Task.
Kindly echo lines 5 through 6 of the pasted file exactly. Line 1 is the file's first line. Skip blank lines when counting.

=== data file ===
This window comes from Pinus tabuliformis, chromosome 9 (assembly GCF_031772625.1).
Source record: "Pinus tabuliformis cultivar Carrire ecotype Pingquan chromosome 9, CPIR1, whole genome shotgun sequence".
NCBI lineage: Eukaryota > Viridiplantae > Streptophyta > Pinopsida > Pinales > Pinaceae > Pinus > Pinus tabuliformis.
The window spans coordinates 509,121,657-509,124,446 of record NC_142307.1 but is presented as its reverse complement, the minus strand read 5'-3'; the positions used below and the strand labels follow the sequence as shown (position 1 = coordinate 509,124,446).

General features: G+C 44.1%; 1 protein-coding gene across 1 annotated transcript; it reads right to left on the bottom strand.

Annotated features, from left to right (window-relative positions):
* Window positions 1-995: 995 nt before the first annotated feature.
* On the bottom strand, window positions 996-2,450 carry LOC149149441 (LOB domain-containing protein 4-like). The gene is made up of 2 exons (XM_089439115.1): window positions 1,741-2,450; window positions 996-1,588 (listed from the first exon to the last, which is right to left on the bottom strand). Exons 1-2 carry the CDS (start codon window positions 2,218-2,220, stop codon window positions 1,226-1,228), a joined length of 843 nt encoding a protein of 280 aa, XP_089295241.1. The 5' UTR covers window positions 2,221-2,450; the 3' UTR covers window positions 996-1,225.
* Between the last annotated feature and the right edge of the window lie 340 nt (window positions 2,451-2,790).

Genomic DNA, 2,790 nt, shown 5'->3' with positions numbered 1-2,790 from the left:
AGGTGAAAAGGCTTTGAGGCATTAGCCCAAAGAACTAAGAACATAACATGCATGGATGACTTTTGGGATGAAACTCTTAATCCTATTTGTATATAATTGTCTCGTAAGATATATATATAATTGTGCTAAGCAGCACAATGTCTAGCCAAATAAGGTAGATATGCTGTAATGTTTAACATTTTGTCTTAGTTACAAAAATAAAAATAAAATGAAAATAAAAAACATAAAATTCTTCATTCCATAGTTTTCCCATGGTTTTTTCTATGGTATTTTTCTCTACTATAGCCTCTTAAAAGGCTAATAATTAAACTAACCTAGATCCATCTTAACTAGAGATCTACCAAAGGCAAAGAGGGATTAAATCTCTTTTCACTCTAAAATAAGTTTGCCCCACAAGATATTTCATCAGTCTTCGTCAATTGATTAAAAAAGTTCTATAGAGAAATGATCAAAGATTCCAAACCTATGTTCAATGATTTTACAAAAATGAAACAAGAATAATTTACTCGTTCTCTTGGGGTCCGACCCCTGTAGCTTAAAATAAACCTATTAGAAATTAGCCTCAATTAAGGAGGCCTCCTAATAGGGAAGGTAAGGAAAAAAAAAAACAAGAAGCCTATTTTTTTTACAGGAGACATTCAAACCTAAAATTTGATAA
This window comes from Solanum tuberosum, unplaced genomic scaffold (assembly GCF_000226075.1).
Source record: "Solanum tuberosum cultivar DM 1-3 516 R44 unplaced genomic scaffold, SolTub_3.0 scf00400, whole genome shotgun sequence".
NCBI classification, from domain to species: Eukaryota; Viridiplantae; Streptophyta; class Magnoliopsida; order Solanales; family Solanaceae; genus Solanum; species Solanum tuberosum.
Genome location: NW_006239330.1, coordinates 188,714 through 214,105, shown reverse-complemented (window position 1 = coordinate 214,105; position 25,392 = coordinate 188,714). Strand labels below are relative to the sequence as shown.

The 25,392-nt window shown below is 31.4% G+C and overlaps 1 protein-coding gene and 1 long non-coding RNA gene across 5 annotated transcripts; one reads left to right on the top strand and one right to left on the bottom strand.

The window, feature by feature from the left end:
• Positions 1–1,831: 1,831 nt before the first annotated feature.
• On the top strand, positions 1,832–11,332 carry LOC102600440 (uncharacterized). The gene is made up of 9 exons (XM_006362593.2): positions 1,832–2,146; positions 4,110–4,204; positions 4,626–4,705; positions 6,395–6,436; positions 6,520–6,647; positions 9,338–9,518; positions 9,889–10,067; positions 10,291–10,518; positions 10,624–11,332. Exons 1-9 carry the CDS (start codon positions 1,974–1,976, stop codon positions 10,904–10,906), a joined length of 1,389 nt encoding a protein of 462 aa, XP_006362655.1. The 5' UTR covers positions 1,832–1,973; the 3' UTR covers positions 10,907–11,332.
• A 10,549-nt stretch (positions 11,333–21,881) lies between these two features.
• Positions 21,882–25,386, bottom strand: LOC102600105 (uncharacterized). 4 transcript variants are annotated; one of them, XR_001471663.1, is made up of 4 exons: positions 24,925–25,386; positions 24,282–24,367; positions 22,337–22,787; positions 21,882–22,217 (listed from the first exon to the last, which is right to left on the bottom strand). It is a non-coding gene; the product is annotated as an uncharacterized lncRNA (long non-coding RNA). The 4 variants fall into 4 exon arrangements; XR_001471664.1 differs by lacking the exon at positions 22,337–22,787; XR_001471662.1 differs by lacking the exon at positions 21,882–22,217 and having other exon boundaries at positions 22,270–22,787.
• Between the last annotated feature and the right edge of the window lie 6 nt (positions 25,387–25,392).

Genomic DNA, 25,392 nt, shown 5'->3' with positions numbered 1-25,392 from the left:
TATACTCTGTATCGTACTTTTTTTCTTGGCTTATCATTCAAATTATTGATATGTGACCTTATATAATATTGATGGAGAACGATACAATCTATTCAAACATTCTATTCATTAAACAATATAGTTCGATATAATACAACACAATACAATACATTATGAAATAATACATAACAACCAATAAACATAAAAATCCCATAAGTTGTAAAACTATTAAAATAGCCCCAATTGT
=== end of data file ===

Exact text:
General features: G+C 44.1%; 1 protein-coding gene across 1 annotated transcript; it reads right to left on the bottom strand.

Annotated features, from left to right (window-relative positions):